Monday, November 24, 2014

The Awesomeness of Ralph McQuarrie

Gus writes:

One of the first Star Wars collectibles I owned was the Star Wars Portfolio by Ralph McQuarrie. I remember being blown away by McQuarrie's spectacular imagery that enabled Lucas to convince Fox  to produce Star Wars and formed the characters, vehicles, weapons, and settings of this amazing universe that would take the public by storm. As most fans are aware, many of McQuarrie's concepts evolved during pre-production while still retaining many of his initial characteristics to create the Star Wars universe.

I kept my original Star Wars portfolio, along with all my Star Wars items from my youth, during those quiet years when little was happening with Star Wars. As I started to ramp up on Star Wars collecting in the early 1990's one of the first areas I pursued was autograph collecting. This was a time before the big Star Wars conventions and paid signings, and I wrote to many of the cast members and behind the scenes staff who made Star Wars possible.

I was able to obtain Ralph McQuarrie's address via a friend, so I unpacked my original portfolio from the late 1970's and mailed it off to him. My vision was to get McQuarrie to sign every print in the portfolio to eventually frame them as a set along with a signed photo of the artist. Realizing that this was probably a huge imposition, I also sent him a check for the trouble and for the postage costs back to mail back to me.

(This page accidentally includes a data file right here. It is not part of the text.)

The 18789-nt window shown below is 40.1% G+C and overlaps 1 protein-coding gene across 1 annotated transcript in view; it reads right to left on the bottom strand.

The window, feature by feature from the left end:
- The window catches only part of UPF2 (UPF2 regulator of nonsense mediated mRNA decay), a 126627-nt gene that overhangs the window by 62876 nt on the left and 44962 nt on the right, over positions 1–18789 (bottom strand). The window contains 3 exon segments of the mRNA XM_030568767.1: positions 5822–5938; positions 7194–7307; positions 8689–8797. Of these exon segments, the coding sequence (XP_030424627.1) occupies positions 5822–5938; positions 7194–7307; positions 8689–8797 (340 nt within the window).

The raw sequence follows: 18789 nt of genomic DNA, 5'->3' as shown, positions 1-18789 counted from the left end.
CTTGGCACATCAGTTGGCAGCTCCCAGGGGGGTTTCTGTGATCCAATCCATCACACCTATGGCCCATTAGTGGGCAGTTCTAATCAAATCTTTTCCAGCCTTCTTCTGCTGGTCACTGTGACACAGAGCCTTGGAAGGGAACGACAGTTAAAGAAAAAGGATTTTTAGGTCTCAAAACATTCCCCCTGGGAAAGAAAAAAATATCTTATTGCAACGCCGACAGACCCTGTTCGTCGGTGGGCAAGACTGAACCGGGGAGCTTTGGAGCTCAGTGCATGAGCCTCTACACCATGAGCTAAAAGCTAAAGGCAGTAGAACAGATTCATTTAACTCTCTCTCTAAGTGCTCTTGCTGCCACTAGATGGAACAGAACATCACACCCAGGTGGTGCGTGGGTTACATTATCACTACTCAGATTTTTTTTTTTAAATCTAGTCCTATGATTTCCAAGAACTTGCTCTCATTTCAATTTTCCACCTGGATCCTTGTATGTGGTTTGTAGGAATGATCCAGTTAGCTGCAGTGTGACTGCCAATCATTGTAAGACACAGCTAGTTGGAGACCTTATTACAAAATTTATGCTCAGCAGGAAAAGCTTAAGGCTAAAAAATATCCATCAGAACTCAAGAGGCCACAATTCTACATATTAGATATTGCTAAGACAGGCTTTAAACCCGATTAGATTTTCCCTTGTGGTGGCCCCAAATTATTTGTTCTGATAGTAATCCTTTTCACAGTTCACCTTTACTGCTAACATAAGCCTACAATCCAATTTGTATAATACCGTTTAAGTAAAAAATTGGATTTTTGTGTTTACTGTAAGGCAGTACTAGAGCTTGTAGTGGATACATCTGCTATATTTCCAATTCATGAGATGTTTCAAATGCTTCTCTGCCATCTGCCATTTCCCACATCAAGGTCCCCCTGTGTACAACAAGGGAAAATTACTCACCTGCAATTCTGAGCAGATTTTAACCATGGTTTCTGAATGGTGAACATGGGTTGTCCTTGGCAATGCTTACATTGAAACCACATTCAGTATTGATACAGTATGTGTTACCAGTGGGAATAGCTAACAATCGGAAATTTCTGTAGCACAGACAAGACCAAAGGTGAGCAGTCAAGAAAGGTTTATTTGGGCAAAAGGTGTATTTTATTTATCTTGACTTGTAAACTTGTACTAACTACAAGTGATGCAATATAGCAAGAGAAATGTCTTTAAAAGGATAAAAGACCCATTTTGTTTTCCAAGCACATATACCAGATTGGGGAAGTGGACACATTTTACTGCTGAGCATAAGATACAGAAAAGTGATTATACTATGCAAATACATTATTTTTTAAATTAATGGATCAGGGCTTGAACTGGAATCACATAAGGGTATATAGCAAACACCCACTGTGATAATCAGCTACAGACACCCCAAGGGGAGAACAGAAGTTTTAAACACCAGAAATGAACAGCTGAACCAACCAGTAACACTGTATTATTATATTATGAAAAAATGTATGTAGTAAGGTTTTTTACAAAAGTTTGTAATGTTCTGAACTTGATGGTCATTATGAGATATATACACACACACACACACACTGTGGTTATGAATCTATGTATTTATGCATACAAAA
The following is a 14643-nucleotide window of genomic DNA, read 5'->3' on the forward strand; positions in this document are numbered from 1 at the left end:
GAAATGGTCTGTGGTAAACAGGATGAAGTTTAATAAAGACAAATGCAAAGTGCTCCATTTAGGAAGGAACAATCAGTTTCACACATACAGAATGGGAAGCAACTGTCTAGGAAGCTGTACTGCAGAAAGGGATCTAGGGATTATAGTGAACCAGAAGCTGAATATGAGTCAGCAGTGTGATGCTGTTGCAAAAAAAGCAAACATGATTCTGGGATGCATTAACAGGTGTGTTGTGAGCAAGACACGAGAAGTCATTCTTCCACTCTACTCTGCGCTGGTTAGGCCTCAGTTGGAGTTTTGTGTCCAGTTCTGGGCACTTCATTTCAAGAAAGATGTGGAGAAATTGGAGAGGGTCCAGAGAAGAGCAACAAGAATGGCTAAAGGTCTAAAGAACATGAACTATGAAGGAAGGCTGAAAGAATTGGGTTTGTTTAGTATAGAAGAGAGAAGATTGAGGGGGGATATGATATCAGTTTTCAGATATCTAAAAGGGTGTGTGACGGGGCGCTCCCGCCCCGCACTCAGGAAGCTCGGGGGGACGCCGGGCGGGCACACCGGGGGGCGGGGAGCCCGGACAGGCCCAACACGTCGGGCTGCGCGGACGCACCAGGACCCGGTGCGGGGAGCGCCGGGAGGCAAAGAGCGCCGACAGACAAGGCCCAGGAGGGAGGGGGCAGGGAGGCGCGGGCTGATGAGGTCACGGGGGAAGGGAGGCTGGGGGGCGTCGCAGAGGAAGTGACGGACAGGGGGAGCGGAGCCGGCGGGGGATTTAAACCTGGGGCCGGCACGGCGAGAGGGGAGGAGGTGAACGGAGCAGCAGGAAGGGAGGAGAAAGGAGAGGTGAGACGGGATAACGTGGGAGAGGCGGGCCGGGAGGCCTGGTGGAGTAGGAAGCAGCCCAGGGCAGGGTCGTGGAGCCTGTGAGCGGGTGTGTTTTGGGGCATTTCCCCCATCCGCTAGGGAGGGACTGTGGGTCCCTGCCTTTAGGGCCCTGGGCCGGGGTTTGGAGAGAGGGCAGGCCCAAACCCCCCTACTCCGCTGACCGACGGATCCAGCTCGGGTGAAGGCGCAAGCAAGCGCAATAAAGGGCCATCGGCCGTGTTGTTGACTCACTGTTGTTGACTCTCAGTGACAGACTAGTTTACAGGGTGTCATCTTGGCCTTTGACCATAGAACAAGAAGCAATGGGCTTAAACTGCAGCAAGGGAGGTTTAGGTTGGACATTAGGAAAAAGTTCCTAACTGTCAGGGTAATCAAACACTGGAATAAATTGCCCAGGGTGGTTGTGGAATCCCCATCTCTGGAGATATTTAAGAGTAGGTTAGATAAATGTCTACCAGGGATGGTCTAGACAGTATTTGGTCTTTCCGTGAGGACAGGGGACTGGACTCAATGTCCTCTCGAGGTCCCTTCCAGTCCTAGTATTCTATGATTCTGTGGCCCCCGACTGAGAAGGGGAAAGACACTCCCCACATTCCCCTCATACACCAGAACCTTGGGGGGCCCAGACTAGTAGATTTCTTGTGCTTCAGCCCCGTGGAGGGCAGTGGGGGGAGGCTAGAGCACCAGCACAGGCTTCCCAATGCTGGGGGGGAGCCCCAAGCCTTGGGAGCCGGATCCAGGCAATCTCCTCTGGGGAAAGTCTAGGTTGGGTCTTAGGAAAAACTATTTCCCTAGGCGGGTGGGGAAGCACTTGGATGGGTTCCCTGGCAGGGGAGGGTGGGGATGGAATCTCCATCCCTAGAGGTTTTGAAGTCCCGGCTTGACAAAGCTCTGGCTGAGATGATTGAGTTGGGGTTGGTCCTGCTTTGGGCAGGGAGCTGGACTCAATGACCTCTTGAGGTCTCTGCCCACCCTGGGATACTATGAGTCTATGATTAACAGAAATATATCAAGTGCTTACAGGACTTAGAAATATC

Several months had passed, and I thought the portfolio might have gotten lost, but then one day it arrived in the mail. I was surprised to find that Ralph had sent my check back, refusing to take any money for signing or for postage. He signed every print in the portfolio and wrote a nice letter. I didn't realize it at the time, but that moment was significant in my evolution as a Star Wars collector because it had bridged something I had owned as a kid with this newly found hobby I was learning about in 1990's. McQuarrie is a legend. And like other people who achieve such greatness, he was also generous and humble.

1 comment:

  1. Thanks for this look into your connection to one of your earliest collectibles, Gus. McQuarrie's work first really hit my 8-year-old radar in 1980 when Topps included a subset of "Space Paintings," concept art, in their The Empire Strikes Back trading cards. I've eagerly appreciated Ralph's profiles and interviews over the years including a cover story from The Star Wars Insider #24 which, incidentally, would have been in our mailboxes exactly 20 years ago.

    I've also closely followed the projects of Dreams and Visions Press since they brought an extensive amount of McQuarrie art to Star Wars Celebration II to raise money to publish The Art of Ralph McQuarrie. Co-author John Scoleri wrote an interesting background of the Portfolio earlier this year on the official blog: